Bomba di Mandorle alla Veneziana

Venetian Almond Cake

Preparation info

  • Difficulty


  • About



Appears in

Marcella's Italian Kitchen

Marcella's Italian Kitchen

By Marcella Hazan

Published 1986

  • About

Venetian recipes for almond cakes would fill a not-too-little book: Every family, every pastry shop appears to have a version of its own. This one is among the least common. Its appearance is supposed to suggest a halved cannonball bristling with almond and citron “shrapnel”—hence the name bomba. The batter, in addition to almonds, citron, and raisins, features the quickening presence of the grated peel of an entire lemon.


  • ½ cup seedless raisins, soaked in water for 30 minutes
  • 1 cup shelled, unpeeled almonds, blanched and peeled
  • 3 ounces candied citron diced very small
  • 10 tablespoons butter, softened to room temperature, plus additional butter for smearing the baking sheet
  • cup granulated sugar
  • 2 eggs
  • 1⅔ cups flour
  • Grated peel of 1 lemon (outer skin with none of the white pith beneath)
  • ½ cup milk
  • 1 ounce fresh cake yeast, or 1 package active dry yeast
  • Salt


  1. Drop the almonds into boiling water. Remove them after about 1½ minutes, draining them well. Put the almonds on a damp cloth towel, close the towel over them, and rub the almonds vigorously with the towel. The friction will remove the skin from all or most of them. If any almonds are left with the skin still on, squeeze it off with your fingers. Pat the skinned almonds dry with a fresh towel.
  2. Put half the peeled almonds and half the citron in a food processor and process until ground very fine, or chop by hand.
  3. Put the butter in a large mixing bowl, add the sugar, and mix with a wooden spoon until the butter becomes creamy.
  4. Add 1 whole egg and the yolk of the other egg, reserving its white for later. Continue to mix until well amalgamated with the butter.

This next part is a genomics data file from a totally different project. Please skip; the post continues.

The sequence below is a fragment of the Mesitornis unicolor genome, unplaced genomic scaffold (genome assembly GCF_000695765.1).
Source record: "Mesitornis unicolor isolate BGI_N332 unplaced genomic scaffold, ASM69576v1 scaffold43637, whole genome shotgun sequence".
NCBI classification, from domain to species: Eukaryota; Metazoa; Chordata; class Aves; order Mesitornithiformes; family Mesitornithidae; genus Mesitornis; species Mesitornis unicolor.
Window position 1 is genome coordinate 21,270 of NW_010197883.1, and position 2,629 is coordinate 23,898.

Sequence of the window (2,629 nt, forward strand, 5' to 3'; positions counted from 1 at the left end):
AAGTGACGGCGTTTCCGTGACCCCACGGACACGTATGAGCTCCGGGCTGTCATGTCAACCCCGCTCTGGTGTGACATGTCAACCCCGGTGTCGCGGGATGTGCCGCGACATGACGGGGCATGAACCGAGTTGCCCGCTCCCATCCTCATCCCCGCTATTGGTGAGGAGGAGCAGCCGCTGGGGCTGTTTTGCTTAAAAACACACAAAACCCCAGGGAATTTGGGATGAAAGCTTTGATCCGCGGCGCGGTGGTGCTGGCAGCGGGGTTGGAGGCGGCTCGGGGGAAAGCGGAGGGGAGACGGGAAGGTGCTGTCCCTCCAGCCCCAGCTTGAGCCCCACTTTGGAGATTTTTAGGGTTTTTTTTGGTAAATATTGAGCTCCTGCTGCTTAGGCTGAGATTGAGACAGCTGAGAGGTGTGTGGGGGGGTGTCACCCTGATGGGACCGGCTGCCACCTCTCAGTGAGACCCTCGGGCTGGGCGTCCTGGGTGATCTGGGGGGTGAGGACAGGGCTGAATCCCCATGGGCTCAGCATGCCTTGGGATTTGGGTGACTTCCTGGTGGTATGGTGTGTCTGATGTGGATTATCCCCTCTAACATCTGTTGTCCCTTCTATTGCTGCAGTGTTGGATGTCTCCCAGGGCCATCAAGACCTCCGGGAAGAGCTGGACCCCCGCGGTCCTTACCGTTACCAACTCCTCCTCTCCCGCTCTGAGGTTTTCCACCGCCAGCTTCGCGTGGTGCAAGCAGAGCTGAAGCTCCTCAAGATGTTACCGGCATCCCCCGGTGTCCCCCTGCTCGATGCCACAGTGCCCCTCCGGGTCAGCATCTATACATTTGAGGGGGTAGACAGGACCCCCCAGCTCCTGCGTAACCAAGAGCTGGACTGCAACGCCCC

5. Add the flour, mixing it in thoroughly a little at a time.
  6. Add the grated lemon peel, mixing well to distribute it uniformly.
  7. Warm the milk slightly until it is just lukewarm, then dissolve the yeast in it. When the yeast begins to bubble, add the milk to the bowl together with the chopped almonds and citron, mixing them in evenly.
  8. Drain the raisins, squeeze as much liquid as possible out of them, dust them very lightly with flour, and add them to the batter in the bowl, together with a pinch of salt, mixing them in uniformly.
  9. Cover the bowl with a clean cloth and place in a warm corner of the kitchen to let the batter rise for about 1 hour.
  10. Turn on the oven to 375°F.
  11. Chop the remaining almonds into coarse pieces.
  12. Smear the bottom of a baking sheet with butter.
  13. Rework the batter for a minute or two, using the wooden spoon. Shape it into a ball with your hands—you will find it a bit sticky—and place it on the baking sheet. Smooth the surface of the ball as well as you can with a moistened spatula.
  14. Beat the remaining egg white lightly and brush it over the surface of the ball.
  15. Stud the ball with the cut-up almonds and the remaining diced citron, distributing them over the entire exposed surface and pressing them in firmly.
  16. Place the baking sheet in the middle level of the preheated oven and bake for 40 minutes. Test the cake by probing with a long thin skewer. If it comes out dry, the cake is done.
  17. Remove from the baking sheet and transfer to a cooling rack.